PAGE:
The dolphin show was high energy and fun, and featured both Bottlenose and Pacific White Sided Dolphins(!!!). Earlier in the day, they held a special presentation for visiting students which was heavy on narrative and laughs – the Pacific White Sided Dolphins in particular were crowd-pleasers with the children.
And the show pool itself? Spacious and deep. [Note: This is the one the orcas have started using since typing the review]
The South Building’s theme is “A Journey to the Antarctic” and is meant to simulate a journey south from Japan. It includes marine life from Japan, equatorial regions, deep-sea regions, Australia, and of course Antarctica.
Found them! 😉
A Sugar Glider from Australia
Sea turtle breeding
“I woke up like this” #nofilter #nomakeup
Just don’t make the same mistake I did: make sure you enter what I believe was the “Japan’s Seas” area by way of a small, rather lackluster room that held only a few small fish tanks. I bypassed it for something more “exciting”, and inadvertently started exploring the exhibits from the wrong end, not realizing I had done so until I was about halfway through and became like a salmon swimming upstream.
The aquarium also holds educational talks and feeding sessions throughout the day. One would need to speak Japanese to understand them, but judging by the crowd’s reactions, they were interesting. Topics included breeding, feeding, ecology, and animal care.
A cheeky baby dolphin who was born at the aquarium flashes a researcher.
One thing that stood out at Port of Nagoya was how much time the trainers spend with the animals in their care. Outside of scheduled shows, trainers were often seen giving the animals check-ups, rub-downs, playing with them, or training them – basically, the focus on enrichment was high. At times the trainers merely stood back and observed, with the animals often seeking them out for attention of their own accord.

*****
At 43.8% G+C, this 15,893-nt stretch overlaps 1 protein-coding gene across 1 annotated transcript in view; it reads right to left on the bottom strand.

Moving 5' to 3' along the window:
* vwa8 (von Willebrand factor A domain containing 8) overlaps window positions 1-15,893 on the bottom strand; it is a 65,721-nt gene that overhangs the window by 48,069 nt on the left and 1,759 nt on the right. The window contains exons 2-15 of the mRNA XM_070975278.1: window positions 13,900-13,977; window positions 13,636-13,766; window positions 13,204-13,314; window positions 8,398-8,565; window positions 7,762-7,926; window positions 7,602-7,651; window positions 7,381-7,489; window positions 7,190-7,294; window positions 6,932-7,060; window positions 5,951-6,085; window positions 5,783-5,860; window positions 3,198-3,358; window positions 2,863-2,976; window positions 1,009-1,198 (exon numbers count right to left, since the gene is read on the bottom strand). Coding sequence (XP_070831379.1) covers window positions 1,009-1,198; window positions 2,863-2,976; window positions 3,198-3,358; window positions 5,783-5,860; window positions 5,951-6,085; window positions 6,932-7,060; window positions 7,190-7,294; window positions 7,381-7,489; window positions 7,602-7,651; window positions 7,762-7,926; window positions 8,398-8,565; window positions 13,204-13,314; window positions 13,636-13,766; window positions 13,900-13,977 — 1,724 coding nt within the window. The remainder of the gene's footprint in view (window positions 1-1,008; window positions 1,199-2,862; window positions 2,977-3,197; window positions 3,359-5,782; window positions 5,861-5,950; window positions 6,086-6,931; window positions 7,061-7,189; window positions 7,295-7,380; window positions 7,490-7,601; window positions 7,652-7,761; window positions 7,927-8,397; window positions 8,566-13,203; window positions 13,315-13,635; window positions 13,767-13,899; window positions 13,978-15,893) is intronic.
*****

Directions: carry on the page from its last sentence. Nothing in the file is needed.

“Play with me!” Image licensing available here and here.
Even the fish received ample enrichment! Image licensing available here and here
There also seemed to be a larger emphasis on tactile gestures as positive reinforcement than I have seen at other facilities. The trainers were very hands-on, and the animals sure didn’t seem to be complaining.
It is notable how much closer the trainers could freely get to the animals, the images below. At SeaWorld parks in the US, for example, the trainers often put a small set of bars between them and the orcas during certain interactions (likely due to regulations).
A recommendation: If you have no reason to visit Nagoya for any reason other than to visit the aquarium, the Shinkansen from Tokyo is a time-efficient method of getting there, and it was an easy hop by subway to the aquarium itself. Although it appears pricey, the expense worth every penny considering the hassle, cost, and lost time if one opts to check into a hotel instead. However you choose to get there, a visit to this aquarium is definitely worth it.
But be warned: the gift shop is rather dangerous if you love Lynn, too 😉
If visiting the world heritage-listed Daintree Rainforest in Queensland, Australia, a riverboat tour is a must. With their solar-powered vessel, Solar Whisper offer the true eco-tour option. Even if not visiting the Daintree, their Facebook page is well worth a Like both for the amazing photography and to keep up to date on the “Days of the Daintree,” a tabloid-style narrative about the escapades of the river’s resident wildlife (particularly the crocodiles, many of whom are named after Royals).
Up close and personal with Kate the crocodile
Having been on a Daintree river cruise with a different company 2 years ago, the absence of harsh engine noise was notable, and allowed one to actually hear the rainforest birdsong as we glided through the mangroves.
I imagine the local wildlife prefers it as well, as we saw considerably more than on the other tour I went on, including 2 White-Lipped Treefrogs, a colony of threatened Spectacled Flying Foxes, several birds, and (despite being the low season for sightings) 2 crocodiles. None of the wildlife seemed perturbed by our presence.
A sleepy White-Lipped Treefrog that just kept sleeping
David’s narrative was interesting, educational, and humorous all at once. It is obvious he is genuinely passionate about his work, and knowledgeable about the wildlife he is able to share with others through these tours.